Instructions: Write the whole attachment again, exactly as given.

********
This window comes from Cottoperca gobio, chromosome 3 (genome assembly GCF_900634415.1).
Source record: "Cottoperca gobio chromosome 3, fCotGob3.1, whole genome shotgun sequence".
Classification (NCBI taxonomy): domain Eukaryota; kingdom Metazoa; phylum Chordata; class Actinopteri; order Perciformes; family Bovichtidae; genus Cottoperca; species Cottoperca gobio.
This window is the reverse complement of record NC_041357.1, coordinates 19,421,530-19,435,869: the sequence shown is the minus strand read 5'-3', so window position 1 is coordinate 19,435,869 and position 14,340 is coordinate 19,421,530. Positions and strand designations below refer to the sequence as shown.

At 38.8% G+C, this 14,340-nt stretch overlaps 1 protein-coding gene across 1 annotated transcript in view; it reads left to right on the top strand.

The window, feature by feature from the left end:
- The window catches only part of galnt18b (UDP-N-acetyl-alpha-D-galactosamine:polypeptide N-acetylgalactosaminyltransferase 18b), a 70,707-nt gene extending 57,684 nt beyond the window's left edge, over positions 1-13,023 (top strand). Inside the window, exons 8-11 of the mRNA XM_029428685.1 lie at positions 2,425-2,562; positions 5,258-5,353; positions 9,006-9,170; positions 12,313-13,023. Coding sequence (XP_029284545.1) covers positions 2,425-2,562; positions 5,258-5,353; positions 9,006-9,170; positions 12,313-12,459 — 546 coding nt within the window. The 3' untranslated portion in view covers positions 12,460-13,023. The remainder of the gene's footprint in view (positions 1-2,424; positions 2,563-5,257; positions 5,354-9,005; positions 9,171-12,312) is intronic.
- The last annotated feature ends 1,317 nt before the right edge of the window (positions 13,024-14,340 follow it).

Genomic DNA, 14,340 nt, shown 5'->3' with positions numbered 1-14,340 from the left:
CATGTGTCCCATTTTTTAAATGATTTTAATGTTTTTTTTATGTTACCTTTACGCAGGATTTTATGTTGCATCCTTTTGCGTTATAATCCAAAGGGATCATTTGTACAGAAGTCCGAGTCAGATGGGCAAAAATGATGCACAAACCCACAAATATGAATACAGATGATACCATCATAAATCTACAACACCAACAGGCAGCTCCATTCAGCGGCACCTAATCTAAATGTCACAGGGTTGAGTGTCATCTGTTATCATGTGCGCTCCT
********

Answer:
This window comes from Cottoperca gobio, chromosome 3 (genome assembly GCF_900634415.1).
Source record: "Cottoperca gobio chromosome 3, fCotGob3.1, whole genome shotgun sequence".
Classification (NCBI taxonomy): domain Eukaryota; kingdom Metazoa; phylum Chordata; class Actinopteri; order Perciformes; family Bovichtidae; genus Cottoperca; species Cottoperca gobio.
This window is the reverse complement of record NC_041357.1, coordinates 19,421,530-19,435,869: the sequence shown is the minus strand read 5'-3', so window position 1 is coordinate 19,435,869 and position 14,340 is coordinate 19,421,530. Positions and strand designations below refer to the sequence as shown.

At 38.8% G+C, this 14,340-nt stretch overlaps 1 protein-coding gene across 1 annotated transcript in view; it reads left to right on the top strand.

The window, feature by feature from the left end:
- The window catches only part of galnt18b (UDP-N-acetyl-alpha-D-galactosamine:polypeptide N-acetylgalactosaminyltransferase 18b), a 70,707-nt gene extending 57,684 nt beyond the window's left edge, over positions 1-13,023 (top strand). Inside the window, exons 8-11 of the mRNA XM_029428685.1 lie at positions 2,425-2,562; positions 5,258-5,353; positions 9,006-9,170; positions 12,313-13,023. Coding sequence (XP_029284545.1) covers positions 2,425-2,562; positions 5,258-5,353; positions 9,006-9,170; positions 12,313-12,459 — 546 coding nt within the window. The 3' untranslated portion in view covers positions 12,460-13,023. The remainder of the gene's footprint in view (positions 1-2,424; positions 2,563-5,257; positions 5,354-9,005; positions 9,171-12,312) is intronic.
- The last annotated feature ends 1,317 nt before the right edge of the window (positions 13,024-14,340 follow it).

Genomic DNA, 14,340 nt, shown 5'->3' with positions numbered 1-14,340 from the left:
CATGTGTCCCATTTTTTAAATGATTTTAATGTTTTTTTTATGTTACCTTTACGCAGGATTTTATGTTGCATCCTTTTGCGTTATAATCCAAAGGGATCATTTGTACAGAAGTCCGAGTCAGATGGGCAAAAATGATGCACAAACCCACAAATATGAATACAGATGATACCATCATAAATCTACAACACCAACAGGCAGCTCCATTCAGCGGCACCTAATCTAAATGTCACAGGGTTGAGTGTCATCTGTTATCATGTGCGCTCCT